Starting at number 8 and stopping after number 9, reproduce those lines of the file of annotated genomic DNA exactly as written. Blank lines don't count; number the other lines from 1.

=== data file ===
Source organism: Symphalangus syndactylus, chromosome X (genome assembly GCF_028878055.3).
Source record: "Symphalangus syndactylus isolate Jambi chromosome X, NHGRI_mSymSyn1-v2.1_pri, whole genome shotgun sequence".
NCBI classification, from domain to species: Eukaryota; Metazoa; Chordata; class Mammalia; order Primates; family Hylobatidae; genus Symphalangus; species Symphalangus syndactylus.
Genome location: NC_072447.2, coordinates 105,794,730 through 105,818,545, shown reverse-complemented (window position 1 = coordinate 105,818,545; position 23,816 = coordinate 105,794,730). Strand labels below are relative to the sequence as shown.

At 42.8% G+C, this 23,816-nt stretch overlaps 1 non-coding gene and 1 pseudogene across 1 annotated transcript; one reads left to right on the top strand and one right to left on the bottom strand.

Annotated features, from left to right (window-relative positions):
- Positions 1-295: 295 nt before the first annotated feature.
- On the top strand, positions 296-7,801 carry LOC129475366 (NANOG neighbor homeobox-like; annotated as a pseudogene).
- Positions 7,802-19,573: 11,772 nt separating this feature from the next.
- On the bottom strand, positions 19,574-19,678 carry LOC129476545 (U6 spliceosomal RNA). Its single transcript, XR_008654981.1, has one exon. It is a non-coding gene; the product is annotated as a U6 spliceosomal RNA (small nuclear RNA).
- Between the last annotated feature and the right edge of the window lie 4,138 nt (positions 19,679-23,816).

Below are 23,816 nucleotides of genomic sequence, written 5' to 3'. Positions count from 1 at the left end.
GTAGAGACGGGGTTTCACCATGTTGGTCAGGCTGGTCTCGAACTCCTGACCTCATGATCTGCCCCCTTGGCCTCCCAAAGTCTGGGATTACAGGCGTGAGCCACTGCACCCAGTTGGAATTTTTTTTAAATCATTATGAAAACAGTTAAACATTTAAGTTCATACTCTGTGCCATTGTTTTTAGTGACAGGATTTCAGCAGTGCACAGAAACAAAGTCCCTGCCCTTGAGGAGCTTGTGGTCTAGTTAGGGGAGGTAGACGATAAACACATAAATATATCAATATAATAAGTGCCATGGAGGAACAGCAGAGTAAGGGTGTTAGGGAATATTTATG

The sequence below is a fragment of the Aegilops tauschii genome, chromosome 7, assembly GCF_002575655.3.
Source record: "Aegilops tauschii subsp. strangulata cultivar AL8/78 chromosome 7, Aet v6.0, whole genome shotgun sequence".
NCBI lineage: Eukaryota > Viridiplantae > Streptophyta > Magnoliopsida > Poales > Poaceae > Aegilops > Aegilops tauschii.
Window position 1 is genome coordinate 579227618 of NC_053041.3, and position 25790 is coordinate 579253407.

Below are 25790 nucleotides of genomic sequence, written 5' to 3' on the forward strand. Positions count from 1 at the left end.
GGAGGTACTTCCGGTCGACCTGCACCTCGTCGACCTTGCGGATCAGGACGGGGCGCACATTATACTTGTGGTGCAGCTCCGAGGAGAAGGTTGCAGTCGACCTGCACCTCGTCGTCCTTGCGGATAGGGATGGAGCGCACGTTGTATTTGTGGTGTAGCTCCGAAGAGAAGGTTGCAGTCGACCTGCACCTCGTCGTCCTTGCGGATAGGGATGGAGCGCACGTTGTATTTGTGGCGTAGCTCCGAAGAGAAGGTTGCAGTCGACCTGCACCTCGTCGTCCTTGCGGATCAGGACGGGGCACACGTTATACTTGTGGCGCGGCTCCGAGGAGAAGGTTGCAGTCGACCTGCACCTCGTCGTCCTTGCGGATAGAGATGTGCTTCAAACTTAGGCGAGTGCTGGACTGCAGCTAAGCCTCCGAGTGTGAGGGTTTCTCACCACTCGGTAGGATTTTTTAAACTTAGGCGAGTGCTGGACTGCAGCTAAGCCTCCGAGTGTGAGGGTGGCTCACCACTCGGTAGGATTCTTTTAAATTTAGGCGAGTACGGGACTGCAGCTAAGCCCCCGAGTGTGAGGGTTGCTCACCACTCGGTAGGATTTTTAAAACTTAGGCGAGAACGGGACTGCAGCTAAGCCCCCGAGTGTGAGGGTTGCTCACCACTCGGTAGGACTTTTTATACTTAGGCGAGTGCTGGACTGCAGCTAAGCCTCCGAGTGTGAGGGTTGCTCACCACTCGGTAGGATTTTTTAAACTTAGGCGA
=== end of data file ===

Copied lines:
- On the top strand, positions 296-7,801 carry LOC129475366 (NANOG neighbor homeobox-like; annotated as a pseudogene).
- Positions 7,802-19,573: 11,772 nt separating this feature from the next.